IT WAS February 1940. The war in Europe was just starting to get really serious but racing across Australia continued as if every day was a Saturday. Tasmanian greyhound racing was strong, second only in quality to that conducted in New South Wales, and some would argue it was its equal.
Racing was conducted at two courses: Hobart and Launceston, with the latter holding a carnival which coincided with its horse racing counterparts and took place during late January and into early February.
The Launceston club had only opened a new circular 430 yards course on 27 January, a week before the annual cup carnival was to commence.
Between 1939 and 1942, the Launceston Cup was actually three cups, designated Division 1, 2 and 3, with the latter as the premier, or top grade, event. The Division 1 and 2 contenders were those ranked next on the list as it were. All were run under handicap conditions.
The 1940 series kicked off with heats run on 3 February, and one of those who quickly shone through was Dancoma, a brindle and white dog by Tecoma Dan (1935 Waterloo Cup winner) out of Welcome Elva (1934 SA Oaks winner).
Trained by Mrs D Hindle, Dancoma had been given a 10 yards backmark for the series, but he went out a 1/2 ($1.50) favourite in his heat and duly delivered, scoring by a length-and-a-half in 23.12/16.
On the same night, Quality Tells lived up to his name, setting a new track record time of 23.7/16 in scoring by five lengths as a 5/4 ($2.25) favourite in a Division 2 heat.
The semi-finals took place on 9 February and Dancoma assured himself of final favouritism by scoring from NSW sprinter Jack Junior in a fast 23.11/16. The other semi-final winner was Quality Prince (also off the backmark of 10 yards) who only ran 25.3/16.
The first five in each semi-final were then drawn for the final, to be held two nights later.
When he was involved in a car accident on the Saturday morning of the Launceston Cup, there were doubts about whether Dancoma would run in the Division 3 final that evening.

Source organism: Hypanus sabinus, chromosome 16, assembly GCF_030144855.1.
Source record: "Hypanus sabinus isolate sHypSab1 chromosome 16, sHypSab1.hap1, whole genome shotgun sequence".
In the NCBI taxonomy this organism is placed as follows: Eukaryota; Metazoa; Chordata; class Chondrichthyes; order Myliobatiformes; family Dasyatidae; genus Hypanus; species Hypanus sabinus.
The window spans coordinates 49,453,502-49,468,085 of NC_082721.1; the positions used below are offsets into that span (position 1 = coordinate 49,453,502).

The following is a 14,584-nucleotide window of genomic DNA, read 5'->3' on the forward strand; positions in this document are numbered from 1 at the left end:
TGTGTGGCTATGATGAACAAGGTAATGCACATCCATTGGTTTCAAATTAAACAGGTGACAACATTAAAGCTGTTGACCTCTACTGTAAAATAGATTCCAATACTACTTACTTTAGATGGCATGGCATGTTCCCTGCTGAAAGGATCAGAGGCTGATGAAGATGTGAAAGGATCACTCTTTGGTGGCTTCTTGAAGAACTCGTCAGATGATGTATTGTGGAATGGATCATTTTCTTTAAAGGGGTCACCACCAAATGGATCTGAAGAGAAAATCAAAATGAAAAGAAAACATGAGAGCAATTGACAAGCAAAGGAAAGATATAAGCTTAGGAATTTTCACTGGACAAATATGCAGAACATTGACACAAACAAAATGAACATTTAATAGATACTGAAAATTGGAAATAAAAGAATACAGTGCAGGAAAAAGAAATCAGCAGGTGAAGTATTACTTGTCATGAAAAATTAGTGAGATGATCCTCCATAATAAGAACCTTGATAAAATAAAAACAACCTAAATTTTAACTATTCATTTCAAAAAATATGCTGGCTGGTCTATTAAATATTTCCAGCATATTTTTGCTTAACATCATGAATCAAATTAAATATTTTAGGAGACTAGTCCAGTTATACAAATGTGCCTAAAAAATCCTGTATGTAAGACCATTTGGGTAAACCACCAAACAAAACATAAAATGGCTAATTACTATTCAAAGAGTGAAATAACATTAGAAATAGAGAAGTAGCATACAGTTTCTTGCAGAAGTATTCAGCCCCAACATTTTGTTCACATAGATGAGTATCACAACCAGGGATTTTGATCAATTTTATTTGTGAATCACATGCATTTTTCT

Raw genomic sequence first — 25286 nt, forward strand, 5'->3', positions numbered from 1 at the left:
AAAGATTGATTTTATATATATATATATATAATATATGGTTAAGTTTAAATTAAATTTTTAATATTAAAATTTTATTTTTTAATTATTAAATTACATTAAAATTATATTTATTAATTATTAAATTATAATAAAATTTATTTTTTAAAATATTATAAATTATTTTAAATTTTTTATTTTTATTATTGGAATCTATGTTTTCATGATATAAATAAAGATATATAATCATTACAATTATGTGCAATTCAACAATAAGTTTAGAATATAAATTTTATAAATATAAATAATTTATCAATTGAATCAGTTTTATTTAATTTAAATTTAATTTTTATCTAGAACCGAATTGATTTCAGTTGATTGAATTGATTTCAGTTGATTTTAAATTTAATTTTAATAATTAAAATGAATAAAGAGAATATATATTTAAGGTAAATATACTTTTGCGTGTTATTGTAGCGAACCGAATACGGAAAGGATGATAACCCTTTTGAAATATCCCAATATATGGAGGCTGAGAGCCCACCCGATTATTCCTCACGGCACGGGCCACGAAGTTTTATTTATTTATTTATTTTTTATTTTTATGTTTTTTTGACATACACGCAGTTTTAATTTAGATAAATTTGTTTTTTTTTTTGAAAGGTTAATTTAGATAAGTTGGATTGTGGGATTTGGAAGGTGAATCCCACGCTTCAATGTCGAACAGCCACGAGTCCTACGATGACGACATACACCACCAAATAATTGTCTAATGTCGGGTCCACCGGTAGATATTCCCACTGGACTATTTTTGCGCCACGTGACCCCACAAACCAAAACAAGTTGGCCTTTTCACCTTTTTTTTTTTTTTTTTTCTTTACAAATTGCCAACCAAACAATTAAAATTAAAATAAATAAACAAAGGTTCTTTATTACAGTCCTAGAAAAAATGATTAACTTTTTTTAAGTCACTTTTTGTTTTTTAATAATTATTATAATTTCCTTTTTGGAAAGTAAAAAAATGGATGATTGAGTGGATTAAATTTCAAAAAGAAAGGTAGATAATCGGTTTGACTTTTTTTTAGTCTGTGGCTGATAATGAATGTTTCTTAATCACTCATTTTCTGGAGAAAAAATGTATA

According to reports, Dancoma was with other greyhounds in a car on the Saturday morning ‘when the door opened accidentally, and the dogs were thrown out on the road. Dancoma suffered a lacerated back…’
They breed ’em tough in the Apple Isle and after being nursed though the rest of the day he was passed fit to run by the veterinary officer.
Dancoma had drawn box one, with fellow backmarkers Criterion Girl (from Victoria) and Quality Prince in boxes two and three respectively.
Despite the reports of the car accident, punters rallied to Dancoma because of the inside alley and he started an even-money ($2.00) favourite.
Dancoma duly landed the prize, defeating Criterion Girl by a length and a half.
In a spectacular night for trainer Mrs Hindle, Dancoma’s kennelmate Mickey Minda took out the Division 2 Launceston Cup final. Connections were presented with their Launceston Cup trophies by the Premier, Robert Cosgrove, the man who still holds the record for the longest term at the helm of the Tasmanian parliament.
Note: For some reason the Tasmanian racing authorities, when listing the past winners of the event, only refer to the Division 3 winners as the ‘official’ Launceston Cup victors in 1940, 1941 and 1942. Basically, the Division 1 and 2 winners in 1940, 1941 and 1942 are ignored. In 1943, the race was held in just two divisions, but the Division 1 winner has been lost to the mysteries of time.
So, there are seven winners of a race which bore a trophy classified as the ‘Launceston Cup’ which are missing from their places of honour. Of course, in this modern throwaway age what won a major event back in the early 1940s is of little interest to anyone, but it just underlines yet again how much we have neglected our rich greyhound racing history.